How to Save Fruit Trees From a Spring Freeze


Many fruit trees require a period of cold, winter temperatures to produce fruit the following summer, but if unseasonably cold temperatures happen in the spring, blossoms or small fruit can be damaged beyond salvation. Citrus trees are especially susceptible because many types, such as oranges, will have fruit that is nearly ready to harvest. Other trees, such as apples, might be in bloom, or about to bloom, when a cold snap blows through. Here are several methods you can use to protect your tender fruit trees.

Protecting Fruit Trees From Freezing

Step 1

String Christmas tree lights over and around your tree. The warmth from the bulbs will protect the tree from freezing temperatures.

Step 2

Use a form of passive solar energy to protect your tree by filling plastic gallon jugs with water and setting them around the tree on all sides. The water will heat up during the day and retain enough warmth at night to raise the temperature around your tree.

Step 3

Water the soil around your tree during the daytime to capture heat, which will be released at night.

Step 4

Build a frost frame using 2-by-2 boards and heavy, clear plastic or blankets. Be sure the plastic does not touch the fruit on your tree.

Step 5

Spray your tree with a fine mist of water the night you expect freezing temperatures. The water might freeze, but it will protect the leaves and fruit if you keep the sprinkler running.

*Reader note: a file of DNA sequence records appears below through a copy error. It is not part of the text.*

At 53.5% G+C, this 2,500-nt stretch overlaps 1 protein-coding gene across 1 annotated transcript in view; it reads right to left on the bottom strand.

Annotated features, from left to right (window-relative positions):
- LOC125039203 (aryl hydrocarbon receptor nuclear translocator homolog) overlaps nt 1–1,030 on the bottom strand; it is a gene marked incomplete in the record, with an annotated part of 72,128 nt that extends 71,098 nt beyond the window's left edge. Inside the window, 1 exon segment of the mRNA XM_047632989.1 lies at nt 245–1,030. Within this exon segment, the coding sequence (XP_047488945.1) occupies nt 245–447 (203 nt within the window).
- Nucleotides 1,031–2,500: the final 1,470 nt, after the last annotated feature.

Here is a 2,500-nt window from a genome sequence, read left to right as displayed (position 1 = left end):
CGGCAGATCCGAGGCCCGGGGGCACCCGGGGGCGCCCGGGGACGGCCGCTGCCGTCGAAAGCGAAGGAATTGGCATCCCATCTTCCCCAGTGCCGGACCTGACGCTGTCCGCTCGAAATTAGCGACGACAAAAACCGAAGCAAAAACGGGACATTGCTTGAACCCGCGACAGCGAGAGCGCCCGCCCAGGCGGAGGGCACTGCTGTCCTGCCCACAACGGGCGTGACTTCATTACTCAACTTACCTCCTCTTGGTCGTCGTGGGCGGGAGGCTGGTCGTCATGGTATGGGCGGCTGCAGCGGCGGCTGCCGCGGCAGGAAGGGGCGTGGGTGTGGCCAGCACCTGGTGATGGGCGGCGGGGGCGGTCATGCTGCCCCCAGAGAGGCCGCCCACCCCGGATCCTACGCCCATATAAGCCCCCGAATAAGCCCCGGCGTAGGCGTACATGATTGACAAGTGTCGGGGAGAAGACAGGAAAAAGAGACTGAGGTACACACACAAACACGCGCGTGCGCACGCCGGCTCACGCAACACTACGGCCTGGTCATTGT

Tips and Warnings

  • If you use Christmas lights, do not spray your tree with water because you could receive an electric shock.

Things You'll Need

  • Christmas tree lights
  • Gallon jugs full of water
  • 2-by-2 boards
  • Clear plastic sheeting
  • Blanket(s)
  • Hose with sprinkler attachment


  • Michigan State University Extension
  • New Mexico State University
Keywords: fruit trees, frost protection, gardening edibles

About this Author

Barbara Fahs lives on Hawaii island, where she has created Hi'iaka's Healing Herb Garden. Fahs wrote "Super Simple Guide to Creating Hawaiian Gardens" and has been a professional writer since 1984. She contributes to "Big Island Weekly," "Ke Ola" magazine and various websites. She earned her Bachelor of Arts at University of California, Santa Barbara and her Master of Arts from San Jose State University.